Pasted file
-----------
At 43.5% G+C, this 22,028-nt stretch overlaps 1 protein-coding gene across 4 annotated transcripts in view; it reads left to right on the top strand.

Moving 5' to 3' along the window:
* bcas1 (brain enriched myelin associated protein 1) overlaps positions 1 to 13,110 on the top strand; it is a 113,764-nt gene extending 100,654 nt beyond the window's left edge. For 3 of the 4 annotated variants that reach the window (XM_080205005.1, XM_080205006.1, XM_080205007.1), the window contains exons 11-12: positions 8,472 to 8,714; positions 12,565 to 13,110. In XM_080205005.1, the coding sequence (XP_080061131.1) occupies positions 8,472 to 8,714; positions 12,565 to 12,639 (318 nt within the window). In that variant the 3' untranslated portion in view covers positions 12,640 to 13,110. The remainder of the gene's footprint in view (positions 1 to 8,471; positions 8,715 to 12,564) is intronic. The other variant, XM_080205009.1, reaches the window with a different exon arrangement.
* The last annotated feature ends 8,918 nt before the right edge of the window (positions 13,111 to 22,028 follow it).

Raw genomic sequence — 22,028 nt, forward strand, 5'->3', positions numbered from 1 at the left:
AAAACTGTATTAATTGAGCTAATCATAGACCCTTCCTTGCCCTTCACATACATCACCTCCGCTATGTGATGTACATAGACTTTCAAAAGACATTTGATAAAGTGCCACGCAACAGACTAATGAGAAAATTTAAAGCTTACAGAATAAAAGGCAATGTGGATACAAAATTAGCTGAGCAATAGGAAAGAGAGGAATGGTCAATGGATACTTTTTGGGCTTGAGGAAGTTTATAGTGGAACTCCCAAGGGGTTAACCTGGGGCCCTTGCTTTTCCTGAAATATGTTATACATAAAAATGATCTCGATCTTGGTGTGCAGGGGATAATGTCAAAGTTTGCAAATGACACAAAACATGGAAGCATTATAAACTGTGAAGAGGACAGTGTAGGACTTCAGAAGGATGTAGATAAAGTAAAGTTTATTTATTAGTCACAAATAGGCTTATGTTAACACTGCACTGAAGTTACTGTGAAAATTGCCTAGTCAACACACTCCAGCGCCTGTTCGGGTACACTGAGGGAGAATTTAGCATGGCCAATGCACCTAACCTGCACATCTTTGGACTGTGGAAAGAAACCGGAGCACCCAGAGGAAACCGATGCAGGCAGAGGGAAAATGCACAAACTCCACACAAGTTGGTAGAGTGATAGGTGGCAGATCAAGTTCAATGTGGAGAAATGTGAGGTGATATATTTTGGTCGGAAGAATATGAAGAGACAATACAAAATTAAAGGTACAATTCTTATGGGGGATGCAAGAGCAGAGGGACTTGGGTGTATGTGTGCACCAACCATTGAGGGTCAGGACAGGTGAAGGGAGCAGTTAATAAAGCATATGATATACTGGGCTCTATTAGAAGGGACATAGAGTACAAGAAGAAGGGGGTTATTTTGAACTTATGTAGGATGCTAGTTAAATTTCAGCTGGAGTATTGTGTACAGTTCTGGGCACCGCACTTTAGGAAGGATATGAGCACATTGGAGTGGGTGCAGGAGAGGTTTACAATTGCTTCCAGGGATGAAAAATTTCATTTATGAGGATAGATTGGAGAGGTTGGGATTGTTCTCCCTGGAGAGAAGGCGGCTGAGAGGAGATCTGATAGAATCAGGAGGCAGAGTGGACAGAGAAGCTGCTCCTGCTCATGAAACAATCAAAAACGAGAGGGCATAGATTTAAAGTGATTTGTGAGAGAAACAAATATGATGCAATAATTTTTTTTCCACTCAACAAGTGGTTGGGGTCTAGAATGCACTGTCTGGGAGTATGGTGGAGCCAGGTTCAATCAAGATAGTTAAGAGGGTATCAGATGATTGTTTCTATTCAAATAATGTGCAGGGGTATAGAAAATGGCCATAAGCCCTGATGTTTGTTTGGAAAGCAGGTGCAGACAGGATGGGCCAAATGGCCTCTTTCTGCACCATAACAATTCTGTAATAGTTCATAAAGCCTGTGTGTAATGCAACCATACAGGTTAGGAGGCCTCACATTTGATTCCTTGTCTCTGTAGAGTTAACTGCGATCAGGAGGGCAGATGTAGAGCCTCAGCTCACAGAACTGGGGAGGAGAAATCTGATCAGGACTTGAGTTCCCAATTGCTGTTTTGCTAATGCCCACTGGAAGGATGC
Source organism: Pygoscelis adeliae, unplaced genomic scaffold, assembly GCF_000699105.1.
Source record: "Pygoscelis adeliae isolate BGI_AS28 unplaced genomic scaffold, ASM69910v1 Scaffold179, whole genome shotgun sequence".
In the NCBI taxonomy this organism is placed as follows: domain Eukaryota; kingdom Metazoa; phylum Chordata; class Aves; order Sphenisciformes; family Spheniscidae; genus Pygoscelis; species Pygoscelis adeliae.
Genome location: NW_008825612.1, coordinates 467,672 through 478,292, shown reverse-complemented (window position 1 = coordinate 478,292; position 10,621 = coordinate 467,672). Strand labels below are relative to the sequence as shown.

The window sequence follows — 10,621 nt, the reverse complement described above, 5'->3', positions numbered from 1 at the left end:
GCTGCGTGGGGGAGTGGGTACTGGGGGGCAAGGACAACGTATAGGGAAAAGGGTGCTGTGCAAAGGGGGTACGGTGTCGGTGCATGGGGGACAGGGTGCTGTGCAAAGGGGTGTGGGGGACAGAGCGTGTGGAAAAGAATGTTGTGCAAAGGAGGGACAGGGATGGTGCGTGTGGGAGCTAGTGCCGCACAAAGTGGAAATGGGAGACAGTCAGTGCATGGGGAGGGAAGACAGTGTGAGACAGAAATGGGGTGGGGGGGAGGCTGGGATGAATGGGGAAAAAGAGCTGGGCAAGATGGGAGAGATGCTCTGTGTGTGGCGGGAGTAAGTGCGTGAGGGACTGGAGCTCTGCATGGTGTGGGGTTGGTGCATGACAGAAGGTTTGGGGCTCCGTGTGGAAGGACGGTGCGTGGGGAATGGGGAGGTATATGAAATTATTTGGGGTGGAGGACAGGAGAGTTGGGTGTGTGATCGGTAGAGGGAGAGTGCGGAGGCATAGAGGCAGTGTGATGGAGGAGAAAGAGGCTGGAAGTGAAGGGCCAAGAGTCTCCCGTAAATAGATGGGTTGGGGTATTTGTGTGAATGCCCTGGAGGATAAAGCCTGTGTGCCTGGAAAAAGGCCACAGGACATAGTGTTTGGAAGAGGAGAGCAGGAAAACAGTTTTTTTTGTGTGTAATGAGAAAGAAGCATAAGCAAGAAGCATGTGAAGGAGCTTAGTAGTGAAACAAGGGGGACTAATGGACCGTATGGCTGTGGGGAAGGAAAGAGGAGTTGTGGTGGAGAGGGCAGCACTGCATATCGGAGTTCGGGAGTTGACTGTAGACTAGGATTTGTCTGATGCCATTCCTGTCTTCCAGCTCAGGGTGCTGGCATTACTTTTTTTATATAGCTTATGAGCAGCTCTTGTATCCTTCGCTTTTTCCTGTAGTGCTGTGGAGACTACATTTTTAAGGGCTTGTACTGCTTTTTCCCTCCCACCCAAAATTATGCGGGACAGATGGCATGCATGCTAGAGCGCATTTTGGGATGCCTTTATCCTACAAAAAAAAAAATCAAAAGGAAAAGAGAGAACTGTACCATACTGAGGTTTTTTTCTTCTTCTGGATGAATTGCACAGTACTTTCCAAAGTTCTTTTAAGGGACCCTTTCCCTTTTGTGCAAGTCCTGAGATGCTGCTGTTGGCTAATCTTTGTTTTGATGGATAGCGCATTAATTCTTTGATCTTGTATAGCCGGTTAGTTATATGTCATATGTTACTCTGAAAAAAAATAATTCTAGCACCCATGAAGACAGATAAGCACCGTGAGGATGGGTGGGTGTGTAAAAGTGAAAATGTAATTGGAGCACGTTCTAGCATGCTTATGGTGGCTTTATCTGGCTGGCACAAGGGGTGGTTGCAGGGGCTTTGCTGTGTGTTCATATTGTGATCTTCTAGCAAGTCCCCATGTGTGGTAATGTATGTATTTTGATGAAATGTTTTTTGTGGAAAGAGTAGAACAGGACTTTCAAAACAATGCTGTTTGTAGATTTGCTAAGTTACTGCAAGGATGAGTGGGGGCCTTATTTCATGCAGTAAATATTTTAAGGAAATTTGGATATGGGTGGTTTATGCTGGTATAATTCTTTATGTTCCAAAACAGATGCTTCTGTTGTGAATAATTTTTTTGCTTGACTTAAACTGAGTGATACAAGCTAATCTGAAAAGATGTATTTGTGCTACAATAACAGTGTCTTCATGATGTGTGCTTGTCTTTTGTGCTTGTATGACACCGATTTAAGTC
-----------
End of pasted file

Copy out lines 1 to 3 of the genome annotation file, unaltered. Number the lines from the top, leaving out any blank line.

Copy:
At 43.5% G+C, this 22,028-nt stretch overlaps 1 protein-coding gene across 4 annotated transcripts in view; it reads left to right on the top strand.

Moving 5' to 3' along the window:
* bcas1 (brain enriched myelin associated protein 1) overlaps positions 1 to 13,110 on the top strand; it is a 113,764-nt gene extending 100,654 nt beyond the window's left edge. For 3 of the 4 annotated variants that reach the window (XM_080205005.1, XM_080205006.1, XM_080205007.1), the window contains exons 11-12: positions 8,472 to 8,714; positions 12,565 to 13,110. In XM_080205005.1, the coding sequence (XP_080061131.1) occupies positions 8,472 to 8,714; positions 12,565 to 12,639 (318 nt within the window). In that variant the 3' untranslated portion in view covers positions 12,640 to 13,110. The remainder of the gene's footprint in view (positions 1 to 8,471; positions 8,715 to 12,564) is intronic. The other variant, XM_080205009.1, reaches the window with a different exon arrangement.